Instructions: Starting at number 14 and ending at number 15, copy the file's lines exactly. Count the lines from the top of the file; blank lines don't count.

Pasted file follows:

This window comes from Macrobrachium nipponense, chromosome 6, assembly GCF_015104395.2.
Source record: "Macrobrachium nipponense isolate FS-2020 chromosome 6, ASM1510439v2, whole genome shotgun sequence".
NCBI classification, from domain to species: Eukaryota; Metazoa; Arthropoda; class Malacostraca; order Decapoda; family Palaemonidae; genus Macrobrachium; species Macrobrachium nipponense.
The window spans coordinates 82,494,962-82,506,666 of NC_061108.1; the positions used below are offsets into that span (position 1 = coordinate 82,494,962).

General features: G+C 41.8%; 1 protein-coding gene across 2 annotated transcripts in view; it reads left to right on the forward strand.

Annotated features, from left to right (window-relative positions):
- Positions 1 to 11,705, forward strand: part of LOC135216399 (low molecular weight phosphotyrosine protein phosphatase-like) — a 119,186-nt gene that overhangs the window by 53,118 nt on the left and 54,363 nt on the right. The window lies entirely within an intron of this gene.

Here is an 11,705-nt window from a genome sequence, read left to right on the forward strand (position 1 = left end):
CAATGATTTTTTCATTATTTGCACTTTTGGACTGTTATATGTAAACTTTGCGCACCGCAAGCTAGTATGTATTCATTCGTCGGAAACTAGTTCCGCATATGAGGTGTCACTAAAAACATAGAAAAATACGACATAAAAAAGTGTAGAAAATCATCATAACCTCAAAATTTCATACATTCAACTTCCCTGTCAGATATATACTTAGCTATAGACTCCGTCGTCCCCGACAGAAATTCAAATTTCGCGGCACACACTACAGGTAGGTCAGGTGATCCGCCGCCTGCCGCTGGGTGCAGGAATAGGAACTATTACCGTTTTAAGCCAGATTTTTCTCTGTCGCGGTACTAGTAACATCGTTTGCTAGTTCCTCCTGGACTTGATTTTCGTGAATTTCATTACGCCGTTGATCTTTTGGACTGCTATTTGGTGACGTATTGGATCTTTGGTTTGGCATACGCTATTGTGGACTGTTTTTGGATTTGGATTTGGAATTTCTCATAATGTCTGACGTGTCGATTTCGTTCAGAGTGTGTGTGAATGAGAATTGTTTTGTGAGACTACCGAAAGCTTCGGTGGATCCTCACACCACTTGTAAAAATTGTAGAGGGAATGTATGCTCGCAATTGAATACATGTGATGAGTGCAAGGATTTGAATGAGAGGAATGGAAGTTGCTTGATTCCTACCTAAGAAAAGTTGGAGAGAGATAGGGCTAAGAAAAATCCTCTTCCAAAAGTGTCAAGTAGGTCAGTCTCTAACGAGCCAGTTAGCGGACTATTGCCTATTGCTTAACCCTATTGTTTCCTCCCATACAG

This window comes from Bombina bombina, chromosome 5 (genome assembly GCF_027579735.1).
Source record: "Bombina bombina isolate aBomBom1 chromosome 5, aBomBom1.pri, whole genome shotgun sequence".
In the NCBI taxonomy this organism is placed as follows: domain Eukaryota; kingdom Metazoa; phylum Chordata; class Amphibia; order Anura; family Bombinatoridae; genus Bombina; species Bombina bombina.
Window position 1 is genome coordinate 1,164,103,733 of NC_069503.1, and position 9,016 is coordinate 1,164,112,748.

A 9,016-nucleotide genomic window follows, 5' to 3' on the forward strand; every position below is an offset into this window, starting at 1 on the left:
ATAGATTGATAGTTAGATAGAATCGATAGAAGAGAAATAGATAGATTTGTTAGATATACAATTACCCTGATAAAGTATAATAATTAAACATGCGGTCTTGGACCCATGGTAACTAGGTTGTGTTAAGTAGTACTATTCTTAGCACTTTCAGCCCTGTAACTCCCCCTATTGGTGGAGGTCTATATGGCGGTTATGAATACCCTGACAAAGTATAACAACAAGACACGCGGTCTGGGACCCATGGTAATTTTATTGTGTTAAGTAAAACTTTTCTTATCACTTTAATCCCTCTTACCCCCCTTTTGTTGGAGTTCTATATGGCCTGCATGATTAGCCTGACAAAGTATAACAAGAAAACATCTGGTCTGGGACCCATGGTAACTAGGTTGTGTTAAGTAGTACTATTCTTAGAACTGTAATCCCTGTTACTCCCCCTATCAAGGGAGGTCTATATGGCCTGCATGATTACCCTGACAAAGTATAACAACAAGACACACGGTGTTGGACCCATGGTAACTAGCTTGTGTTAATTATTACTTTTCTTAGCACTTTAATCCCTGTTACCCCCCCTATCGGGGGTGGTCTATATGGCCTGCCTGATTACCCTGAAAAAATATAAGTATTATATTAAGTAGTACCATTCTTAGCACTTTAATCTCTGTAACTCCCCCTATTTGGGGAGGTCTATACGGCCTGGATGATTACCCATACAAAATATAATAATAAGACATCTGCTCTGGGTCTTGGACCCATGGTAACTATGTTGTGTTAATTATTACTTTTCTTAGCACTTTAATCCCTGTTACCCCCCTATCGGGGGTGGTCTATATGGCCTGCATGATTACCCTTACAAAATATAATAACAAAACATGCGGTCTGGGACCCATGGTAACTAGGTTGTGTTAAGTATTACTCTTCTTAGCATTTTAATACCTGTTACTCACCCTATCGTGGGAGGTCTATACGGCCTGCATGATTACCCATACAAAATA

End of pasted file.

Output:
A 9,016-nucleotide genomic window follows, 5' to 3' on the forward strand; every position below is an offset into this window, starting at 1 on the left:
ATAGATTGATAGTTAGATAGAATCGATAGAAGAGAAATAGATAGATTTGTTAGATATACAATTACCCTGATAAAGTATAATAATTAAACATGCGGTCTTGGACCCATGGTAACTAGGTTGTGTTAAGTAGTACTATTCTTAGCACTTTCAGCCCTGTAACTCCCCCTATTGGTGGAGGTCTATATGGCGGTTATGAATACCCTGACAAAGTATAACAACAAGACACGCGGTCTGGGACCCATGGTAATTTTATTGTGTTAAGTAAAACTTTTCTTATCACTTTAATCCCTCTTACCCCCCTTTTGTTGGAGTTCTATATGGCCTGCATGATTAGCCTGACAAAGTATAACAAGAAAACATCTGGTCTGGGACCCATGGTAACTAGGTTGTGTTAAGTAGTACTATTCTTAGAACTGTAATCCCTGTTACTCCCCCTATCAAGGGAGGTCTATATGGCCTGCATGATTACCCTGACAAAGTATAACAACAAGACACACGGTGTTGGACCCATGGTAACTAGCTTGTGTTAATTATTACTTTTCTTAGCACTTTAATCCCTGTTACCCCCCCTATCGGGGGTGGTCTATATGGCCTGCCTGATTACCCTGAAAAAATATAAGTATTATATTAAGTAGTACCATTCTTAGCACTTTAATCTCTGTAACTCCCCCTATTTGGGGAGGTCTATACGGCCTGGATGATTACCCATACAAAATATAATAATAAGACATCTGCTCTGGGTCTTGGACCCATGGTAACTATGTTGTGTTAATTATTACTTTTCTTAGCACTTTAATCCCTGTTACCCCCCTATCGGGGGTGGTCTATATGGCCTGCATGATTACCCTTACAAAATATAATAACAAAACATGCGGTCTGGGACCCATGGTAACTAGGTTGTGTTAAGTATTACTCTTCTTAGCATTTTAATACCTGTTACTCACCCTATCGTGGGAGGTCTATACGGCCTGCATGATTACCCATACAAAATA